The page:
Robert Dudley, the Earl of Leicester, and his second wife, Lettice Knollys Devereux Dudley, the Countess of Leicester
Kenilworth Gardens, designed for Queen Elizabeth I’s visit in 1575
Kenilworth Castle ruins
Beauchamp Chapel at St. Mary’s Church in Warwick, England
On this day in 1588, my 14th great grandmother, Lettice Knollys Devereux Dudley, accompanied her second husband’s casket from their home at Kenilworth to the Beauchamp Chapel at St. Mary’s Church in Warwick. Robert Dudley, Earl of Leicester, a one-time paramour and favorite of Queen Elizabeth I, married Lettice without the Queen’s permission ten years prior when Lettice became pregnant. Though married in secret, her father witnessed the ceremony to make sure it couldn’t be denied later. They had flirted with each other for years, so much so that there were rumors Robert poisoned Lettice’s first husband.
Although she was the daughter of one of Queen Elizabeth I’s dearest friends, Katherine Carey Knollys, and devoted servants, Francis Knollys, the Queen never forgave Lettice. She did, however forgive Robert. Lettice loved to flaunt her position as his wife, and though Robert’s loose relationship with money left their estate in massive debt upon his death, Lettice commissioned an elaborate tomb with effigies of them both. She was buried alongside him when she died in 1634, having outlived three husbands and all of her children.
Join us next spring as we explore and share two magical places in England for a beautiful and nourishing seven-day/six-night retreat in the Cotswolds and Bath. We will explore the forests and landscapes of the Cotswolds and enjoy the sacred waters in Bath as we create art, write, and explore our surroundings between April 26 – May 2, 2018. We’ll celebrate the ancient Gaelic festival of Beltane together as we mark the transition between spring and summer, and learn about the history and traditions of this important annual celebration. You will have plenty of time for relaxation and conversation as you explore these inspiring places with our small and intimate group. Both Gretchen and Laurie have traveled to England many times and will serve as your tour guides as they show you the best parts of this enchanted country.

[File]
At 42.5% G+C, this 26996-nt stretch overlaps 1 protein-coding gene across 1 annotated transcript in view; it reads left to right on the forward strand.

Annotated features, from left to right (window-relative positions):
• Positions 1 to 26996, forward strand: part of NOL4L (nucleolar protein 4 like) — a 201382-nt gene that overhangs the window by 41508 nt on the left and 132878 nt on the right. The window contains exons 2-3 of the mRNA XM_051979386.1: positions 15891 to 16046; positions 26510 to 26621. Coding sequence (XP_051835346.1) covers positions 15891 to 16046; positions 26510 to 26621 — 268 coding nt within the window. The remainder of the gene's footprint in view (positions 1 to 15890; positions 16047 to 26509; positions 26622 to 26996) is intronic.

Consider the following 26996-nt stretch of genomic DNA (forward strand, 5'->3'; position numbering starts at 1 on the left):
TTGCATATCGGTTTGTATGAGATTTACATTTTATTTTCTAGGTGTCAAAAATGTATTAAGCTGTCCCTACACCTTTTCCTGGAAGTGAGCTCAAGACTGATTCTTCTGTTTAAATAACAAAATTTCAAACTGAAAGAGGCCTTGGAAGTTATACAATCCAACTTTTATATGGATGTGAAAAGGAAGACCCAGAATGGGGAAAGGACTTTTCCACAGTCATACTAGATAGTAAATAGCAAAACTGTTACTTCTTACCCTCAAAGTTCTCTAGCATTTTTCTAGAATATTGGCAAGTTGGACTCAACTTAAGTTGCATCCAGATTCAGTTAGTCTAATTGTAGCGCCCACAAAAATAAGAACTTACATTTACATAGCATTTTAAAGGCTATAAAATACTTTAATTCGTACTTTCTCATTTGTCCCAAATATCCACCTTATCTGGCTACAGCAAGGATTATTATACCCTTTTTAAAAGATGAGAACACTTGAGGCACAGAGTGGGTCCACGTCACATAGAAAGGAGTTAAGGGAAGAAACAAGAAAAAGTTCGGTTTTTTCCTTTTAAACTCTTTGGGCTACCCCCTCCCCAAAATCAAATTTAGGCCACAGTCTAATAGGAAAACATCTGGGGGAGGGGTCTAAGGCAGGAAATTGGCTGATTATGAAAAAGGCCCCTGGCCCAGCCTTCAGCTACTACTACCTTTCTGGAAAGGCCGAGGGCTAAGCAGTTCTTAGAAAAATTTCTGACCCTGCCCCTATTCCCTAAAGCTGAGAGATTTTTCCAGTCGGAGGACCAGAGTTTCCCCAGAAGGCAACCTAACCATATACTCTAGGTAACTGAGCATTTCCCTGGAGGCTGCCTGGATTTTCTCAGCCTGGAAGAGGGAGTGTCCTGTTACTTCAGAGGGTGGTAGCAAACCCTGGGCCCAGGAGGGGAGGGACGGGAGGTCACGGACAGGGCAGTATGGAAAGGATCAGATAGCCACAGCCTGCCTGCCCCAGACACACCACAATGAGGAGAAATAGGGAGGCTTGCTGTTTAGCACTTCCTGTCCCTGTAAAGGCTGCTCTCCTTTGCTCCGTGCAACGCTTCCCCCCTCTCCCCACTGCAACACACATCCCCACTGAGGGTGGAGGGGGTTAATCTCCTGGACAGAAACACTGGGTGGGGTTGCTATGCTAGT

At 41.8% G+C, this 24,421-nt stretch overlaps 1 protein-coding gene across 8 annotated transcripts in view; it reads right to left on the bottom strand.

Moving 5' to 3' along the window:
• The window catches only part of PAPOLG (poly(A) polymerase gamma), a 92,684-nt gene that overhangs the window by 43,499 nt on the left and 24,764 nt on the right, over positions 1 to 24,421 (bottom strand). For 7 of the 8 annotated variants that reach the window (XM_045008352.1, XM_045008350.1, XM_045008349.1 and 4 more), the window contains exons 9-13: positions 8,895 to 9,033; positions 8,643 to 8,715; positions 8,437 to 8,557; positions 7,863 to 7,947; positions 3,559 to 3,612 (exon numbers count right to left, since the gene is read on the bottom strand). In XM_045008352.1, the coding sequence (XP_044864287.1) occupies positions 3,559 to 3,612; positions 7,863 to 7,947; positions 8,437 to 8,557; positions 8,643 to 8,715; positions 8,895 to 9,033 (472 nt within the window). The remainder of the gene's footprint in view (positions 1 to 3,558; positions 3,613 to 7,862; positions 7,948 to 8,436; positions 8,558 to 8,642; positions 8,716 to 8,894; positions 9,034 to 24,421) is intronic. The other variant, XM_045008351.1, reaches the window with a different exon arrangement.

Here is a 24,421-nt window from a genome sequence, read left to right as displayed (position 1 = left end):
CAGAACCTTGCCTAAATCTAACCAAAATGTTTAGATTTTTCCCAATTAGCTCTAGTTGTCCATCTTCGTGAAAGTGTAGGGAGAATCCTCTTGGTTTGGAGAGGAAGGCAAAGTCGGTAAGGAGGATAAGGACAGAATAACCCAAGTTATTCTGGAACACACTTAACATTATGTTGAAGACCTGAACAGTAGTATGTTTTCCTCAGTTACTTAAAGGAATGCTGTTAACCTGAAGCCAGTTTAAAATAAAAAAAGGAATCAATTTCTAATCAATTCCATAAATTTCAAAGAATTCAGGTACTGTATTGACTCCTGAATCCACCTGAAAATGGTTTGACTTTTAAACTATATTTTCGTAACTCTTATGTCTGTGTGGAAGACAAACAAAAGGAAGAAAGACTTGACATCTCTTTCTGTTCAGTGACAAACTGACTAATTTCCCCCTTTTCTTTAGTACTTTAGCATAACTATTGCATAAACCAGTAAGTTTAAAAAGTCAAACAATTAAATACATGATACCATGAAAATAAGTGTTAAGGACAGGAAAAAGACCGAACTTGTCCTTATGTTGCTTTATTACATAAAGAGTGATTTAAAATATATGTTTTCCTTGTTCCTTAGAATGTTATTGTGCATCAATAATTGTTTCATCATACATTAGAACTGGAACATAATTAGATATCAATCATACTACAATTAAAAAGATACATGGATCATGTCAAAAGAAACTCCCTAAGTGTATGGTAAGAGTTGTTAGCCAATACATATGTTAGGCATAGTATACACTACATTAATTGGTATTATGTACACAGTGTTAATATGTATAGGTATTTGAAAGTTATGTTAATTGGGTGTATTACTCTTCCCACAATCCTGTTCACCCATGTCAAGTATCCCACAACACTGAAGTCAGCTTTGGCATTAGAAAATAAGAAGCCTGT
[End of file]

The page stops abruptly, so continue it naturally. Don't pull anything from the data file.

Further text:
We’ll start and end in London, taking the train through the English countryside west towards the Cotswolds where we will spend four nights and three days in one of its charming villages. We will enjoy the cobblestone streets, thatched roof houses, and access to walking paths that weave through woodlands, along ancient hedgerows, and cross sheep-filled fields. Then we will take the train south to Bath and stay for two days and two nights near the heart of the town’s ancient Roman spring-fed baths, within steps of Pulteney Bridge and its artisan-owned shops. This is the same town filled with the Georgian architecture that inspired Jane Austen. We will return to London by train. We have a lot of fun things planned including: natural plant dyeing, watercolour studies, tarot and oracle card explorations, journaling practice, guided plant walks, sketching, DIY herbal facials, and more.
On my last day in England I spent the morning at the Temple Church, ate a luxurious lunch at The Wolesley, and then spent the rest of the day laying in the grass, painting, and soaking in the warm sun and all that is beautiful about summer in two of London’s royal parks – St. James’s Park and Green Park. In the late 19th century these parks inspired Frederick Law Olmsted, the father of landscape architecture, to design public spaces and park systems throughout the U.S. and in turn his work has inspired me. He crafted landscapes by teasing out their essence, and it is the essence of place that I’m on the trail to find. (Turn on your sound to get the full effect of this beautiful day and place)
As a landscape historian I’m intrigued by what communicates the sense of place. Earlier this year I spent three weeks traveling through England and Scotland researching, experiencing and trying to capture base layers of each place’s essence. The Cotswolds was one of the landscapes that resonated the most. I recorded its landscapes, sounds, colors and objects – historic and contemporary, sacred and profane. Here are some impressions from that study. (Make sure your sound is turned on to get the full effect.)